The Dáil has continued to inch along its glacial path towards meaningful regulation in the Republic of Ireland: with TDs this week formalising prospective amendments to the initial draft of the new Gaming and Lotteries Act.
The new legislation came into effect last month, with this week’s amendments addressing conditions required for gambling promoters to attain licensure. On a broader basis, the bill formalises the minimum age of play at 18 for all forms of betting throughout the country – whilst also streamlining Ireland’s archaic licensing application process for gaming machines.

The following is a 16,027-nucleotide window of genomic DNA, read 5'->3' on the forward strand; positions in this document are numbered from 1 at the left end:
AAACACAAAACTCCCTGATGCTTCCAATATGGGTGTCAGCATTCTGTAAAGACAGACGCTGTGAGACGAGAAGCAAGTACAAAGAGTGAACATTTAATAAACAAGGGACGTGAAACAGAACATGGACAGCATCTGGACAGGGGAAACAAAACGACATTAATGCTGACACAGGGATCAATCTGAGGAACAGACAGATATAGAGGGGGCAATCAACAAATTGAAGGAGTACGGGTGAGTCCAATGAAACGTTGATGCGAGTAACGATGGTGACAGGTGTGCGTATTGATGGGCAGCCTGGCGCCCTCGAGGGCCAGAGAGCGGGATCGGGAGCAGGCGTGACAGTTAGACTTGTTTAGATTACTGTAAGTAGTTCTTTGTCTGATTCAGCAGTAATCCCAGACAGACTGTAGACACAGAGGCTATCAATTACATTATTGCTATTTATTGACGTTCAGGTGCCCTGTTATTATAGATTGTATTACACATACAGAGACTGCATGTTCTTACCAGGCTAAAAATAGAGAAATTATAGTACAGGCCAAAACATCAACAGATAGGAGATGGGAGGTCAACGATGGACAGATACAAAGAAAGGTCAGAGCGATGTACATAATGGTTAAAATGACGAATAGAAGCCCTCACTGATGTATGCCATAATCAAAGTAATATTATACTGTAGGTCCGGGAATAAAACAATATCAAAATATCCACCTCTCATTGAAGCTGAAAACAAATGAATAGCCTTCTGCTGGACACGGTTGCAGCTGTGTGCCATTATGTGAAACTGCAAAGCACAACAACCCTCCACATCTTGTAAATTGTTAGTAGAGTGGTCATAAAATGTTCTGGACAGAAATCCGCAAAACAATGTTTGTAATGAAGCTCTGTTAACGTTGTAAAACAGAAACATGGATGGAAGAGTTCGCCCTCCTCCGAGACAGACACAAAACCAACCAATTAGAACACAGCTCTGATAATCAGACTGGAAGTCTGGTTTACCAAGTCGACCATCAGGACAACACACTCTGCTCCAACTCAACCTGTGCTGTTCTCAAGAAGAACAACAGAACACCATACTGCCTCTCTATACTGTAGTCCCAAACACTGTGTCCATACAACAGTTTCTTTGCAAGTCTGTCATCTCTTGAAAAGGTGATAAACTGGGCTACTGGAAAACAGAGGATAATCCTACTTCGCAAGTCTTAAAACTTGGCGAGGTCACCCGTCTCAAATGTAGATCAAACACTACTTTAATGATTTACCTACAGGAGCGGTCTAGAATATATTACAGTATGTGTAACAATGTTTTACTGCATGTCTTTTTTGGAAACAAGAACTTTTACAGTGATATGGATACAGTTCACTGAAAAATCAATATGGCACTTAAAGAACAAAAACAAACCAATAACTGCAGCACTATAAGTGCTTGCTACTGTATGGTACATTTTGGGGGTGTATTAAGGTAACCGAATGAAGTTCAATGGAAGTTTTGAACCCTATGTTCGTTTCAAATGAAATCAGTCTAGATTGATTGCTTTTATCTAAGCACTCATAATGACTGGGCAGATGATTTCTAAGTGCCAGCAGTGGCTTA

According to gambling law expert Dermot McGirr of Pinsent Masons, the week’s developments “bring a degree of clarity to Irish operators,” but should nevertheless be interpreted as “another step on the long road to fundamental reform of the gambling and gaming regulatory landscape in Ireland.”
Meanwhile, minister James Browne, who is overseeing the new legislation, said that the gambling industry in Ireland was “large and evolving,” and therefore should be “ the subject of a modern, sensible and effective licensing and regulatory approach.”
“My department is now engaged in the drafting of a general scheme of a new bill to provide for that comprehensive reform,” he added.